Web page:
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Mortal Engines

Mortal Engines is the first book in the YA sci-fi/dystopia Predator Cities quartet by Philip Reeve.

This is an older series that’s been re-released. As you know I’ve read the Fever Crumb series up to its personally rather disappointing third book Scrivener’s Moon – but what I’ve always heard the most about is this original set of books – and I’m finally reading them.

London is one of the greatest Traction Cities – it’s been hunting down and eating many smaller cities and towns for generations. But prey is starting to get slim. So, when London is chasing down a frightened small town, the Londoners are desperate to overpower it – because if it does not, London could be in danger of becoming a victim itself.

Successful and triumphant, London begins hacking it up – gathering what is useful, destroying what is not, and checking the survivors for entrance into London. Among the inhabitants is a terribly scarred girl named Hester Shaw. Tom Natsworthy, Apprentice Historian to the London Museum, witnesses her murderous attack on a fellow Londoner – and his life changes drastically.

Events fling him and Hester into the barren wasteland of the Out-Country, horrifying Tom and his lifelong mobile city life mind frame. Soon, though, Tom begins to learn unwelcome secrets about the world of hungry cities, ancient half-man/half-robot Stalkers that are seeking them and appalling plans that threaten their future…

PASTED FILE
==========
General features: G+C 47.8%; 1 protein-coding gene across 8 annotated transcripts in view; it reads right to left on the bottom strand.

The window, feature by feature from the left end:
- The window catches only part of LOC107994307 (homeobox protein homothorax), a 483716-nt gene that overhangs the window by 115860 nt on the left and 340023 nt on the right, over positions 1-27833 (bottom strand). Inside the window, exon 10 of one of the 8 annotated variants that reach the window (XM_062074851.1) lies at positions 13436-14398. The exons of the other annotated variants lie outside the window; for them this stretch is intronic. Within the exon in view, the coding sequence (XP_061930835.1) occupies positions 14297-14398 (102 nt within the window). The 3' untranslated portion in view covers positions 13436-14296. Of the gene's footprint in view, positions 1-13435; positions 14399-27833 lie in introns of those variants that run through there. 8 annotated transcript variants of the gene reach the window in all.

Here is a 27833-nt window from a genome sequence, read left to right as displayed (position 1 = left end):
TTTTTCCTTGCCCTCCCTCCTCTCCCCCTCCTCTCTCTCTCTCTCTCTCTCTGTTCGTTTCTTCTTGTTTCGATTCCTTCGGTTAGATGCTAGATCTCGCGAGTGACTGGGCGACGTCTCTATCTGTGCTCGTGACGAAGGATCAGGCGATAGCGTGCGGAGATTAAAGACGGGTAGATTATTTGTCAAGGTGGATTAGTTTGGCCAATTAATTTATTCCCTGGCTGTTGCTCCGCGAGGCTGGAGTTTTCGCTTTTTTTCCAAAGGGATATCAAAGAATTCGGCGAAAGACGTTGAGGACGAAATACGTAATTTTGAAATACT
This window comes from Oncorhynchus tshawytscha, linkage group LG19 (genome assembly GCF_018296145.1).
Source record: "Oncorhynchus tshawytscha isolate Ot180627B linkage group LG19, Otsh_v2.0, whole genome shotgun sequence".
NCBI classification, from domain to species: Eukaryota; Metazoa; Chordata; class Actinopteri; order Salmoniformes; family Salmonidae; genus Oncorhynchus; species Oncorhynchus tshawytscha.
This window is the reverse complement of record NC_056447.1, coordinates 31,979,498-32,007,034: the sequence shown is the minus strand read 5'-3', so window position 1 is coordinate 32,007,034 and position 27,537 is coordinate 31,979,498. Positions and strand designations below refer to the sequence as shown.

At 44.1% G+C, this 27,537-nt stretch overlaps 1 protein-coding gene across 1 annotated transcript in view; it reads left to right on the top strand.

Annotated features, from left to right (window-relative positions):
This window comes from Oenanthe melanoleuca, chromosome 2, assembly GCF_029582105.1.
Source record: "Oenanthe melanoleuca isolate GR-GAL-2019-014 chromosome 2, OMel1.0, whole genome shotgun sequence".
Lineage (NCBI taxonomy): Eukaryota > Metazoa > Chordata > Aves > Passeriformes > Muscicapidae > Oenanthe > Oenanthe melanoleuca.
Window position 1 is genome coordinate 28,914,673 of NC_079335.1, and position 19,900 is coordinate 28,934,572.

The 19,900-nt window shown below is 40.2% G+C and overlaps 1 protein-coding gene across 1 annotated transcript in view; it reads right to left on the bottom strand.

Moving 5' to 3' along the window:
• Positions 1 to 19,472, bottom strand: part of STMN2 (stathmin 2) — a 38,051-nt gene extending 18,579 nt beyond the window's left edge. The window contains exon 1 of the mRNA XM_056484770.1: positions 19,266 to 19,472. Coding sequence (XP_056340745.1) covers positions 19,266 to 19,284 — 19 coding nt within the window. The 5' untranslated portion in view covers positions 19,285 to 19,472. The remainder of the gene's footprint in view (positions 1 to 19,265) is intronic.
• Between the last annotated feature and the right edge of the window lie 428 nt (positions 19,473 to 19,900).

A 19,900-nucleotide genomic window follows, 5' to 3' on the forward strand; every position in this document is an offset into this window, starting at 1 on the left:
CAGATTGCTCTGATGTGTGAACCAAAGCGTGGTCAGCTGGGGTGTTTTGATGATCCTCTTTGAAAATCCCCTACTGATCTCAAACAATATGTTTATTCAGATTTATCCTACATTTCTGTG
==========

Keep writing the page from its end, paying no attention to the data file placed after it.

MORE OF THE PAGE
I was instantly fascinated in the world Philip Reeve creates here. I see how the events of Fever Crumb could have led here – but it’s so far in the future and so much more than I could have imagined! It’s very cool.

Quickly I felt a connection to Tom, and it didn’t take long to feel the same about guarded Hester. They’re both strong, admirable characters to follow in such a hostile landscape.

Mortal Engines is action packed and full of questions and intrigue from the beginning! There’s surprising twists within the first thirty pages, let alone the rest of the book!

Between the two main characters there is a bond and compassion that grows subtly – as well as background, secondary characters that came to be courageous, sympathetic, and root-worthy also. I cared about these people, their relationships, and the terrible situations they’re facing.

Mortal Engines was truly scary and suspenseful – its end was very, very sad yet also encouraging and hopeful. That’s the mark of something special, I think. I’ll definitely be reading the next book!

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